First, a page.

Beware the ramifications when leveraging shares


Published in the Daily Telegraph, May 2014 by Dale Gillham

With the share market rising to its highest levels in six years, more and more investors are borrowing to buy shares, but is this a wise way to build wealth or is it a recipe for failure?

For many investors, leveraging into the share market through borrowing can be a double-edged sword. On the one hand it has the power to dramatically increase your returns in a rising market, however it can do the opposite as your risk or losses are also magnified if the market falls.

Margin lending is one way for investors to gain greater exposure to the share market as it allows you to borrow up to 70 per cent of the value of your asset, which means if you have $30,000 in shares and/or cash you can create a portfolio of shares worth $100,000, and you receive dividends based on $100,000 invested, not $30,000.While that sounds great, it is important to look at both sides of the sword before you get too excited.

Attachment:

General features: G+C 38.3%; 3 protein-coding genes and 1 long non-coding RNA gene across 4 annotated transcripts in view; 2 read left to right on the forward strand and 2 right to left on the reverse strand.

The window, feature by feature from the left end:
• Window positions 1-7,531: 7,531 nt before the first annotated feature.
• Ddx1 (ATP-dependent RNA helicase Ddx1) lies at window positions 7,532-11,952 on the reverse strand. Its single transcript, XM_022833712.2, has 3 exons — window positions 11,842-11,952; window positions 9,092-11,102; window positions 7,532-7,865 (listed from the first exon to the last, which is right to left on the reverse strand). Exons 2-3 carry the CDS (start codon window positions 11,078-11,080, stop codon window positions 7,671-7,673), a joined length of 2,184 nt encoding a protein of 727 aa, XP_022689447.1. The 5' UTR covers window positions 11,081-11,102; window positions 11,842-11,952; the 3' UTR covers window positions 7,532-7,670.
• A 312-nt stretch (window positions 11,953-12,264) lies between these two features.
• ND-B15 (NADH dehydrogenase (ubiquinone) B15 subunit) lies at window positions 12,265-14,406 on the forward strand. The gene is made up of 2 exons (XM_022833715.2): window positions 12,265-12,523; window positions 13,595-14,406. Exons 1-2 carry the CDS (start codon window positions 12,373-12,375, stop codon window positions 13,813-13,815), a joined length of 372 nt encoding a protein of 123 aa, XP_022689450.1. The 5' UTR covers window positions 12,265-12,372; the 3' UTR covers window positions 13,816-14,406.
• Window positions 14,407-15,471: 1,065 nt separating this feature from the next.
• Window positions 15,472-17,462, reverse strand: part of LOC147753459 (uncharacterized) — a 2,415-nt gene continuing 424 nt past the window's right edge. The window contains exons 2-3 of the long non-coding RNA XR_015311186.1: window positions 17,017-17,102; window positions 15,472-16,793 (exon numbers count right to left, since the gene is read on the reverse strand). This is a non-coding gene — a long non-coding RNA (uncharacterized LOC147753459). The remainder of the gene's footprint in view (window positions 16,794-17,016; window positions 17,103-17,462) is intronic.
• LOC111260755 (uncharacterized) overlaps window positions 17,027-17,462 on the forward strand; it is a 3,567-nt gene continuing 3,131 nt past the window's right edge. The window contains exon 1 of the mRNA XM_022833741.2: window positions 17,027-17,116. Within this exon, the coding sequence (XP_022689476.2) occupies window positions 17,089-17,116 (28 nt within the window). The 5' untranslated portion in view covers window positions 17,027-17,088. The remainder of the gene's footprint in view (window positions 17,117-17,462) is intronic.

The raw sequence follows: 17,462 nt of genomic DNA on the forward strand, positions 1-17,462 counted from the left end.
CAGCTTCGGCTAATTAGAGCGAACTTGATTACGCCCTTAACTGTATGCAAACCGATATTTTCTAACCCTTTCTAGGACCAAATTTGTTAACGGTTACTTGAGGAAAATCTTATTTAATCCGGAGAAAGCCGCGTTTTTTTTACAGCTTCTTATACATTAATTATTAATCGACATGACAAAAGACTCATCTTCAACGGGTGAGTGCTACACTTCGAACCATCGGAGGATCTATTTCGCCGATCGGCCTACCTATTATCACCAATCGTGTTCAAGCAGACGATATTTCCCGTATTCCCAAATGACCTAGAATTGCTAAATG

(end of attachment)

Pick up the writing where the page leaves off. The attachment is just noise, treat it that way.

1.If your portfolio rises by 10 per cent you make $10,000 or about 33 per cent on your money.

2.If the market falls by the same amount,the opposite happens and you lose $10,000 or 33 per cent on your money. Worse still, you will have to pay interest on the loan.

Margin lenders protect their risk by using margin calls, so if the value of the portfolio falls below a set level they need to add funds.The best way to ensure you don’t get a margin call is to not borrow
more than you want to invest.


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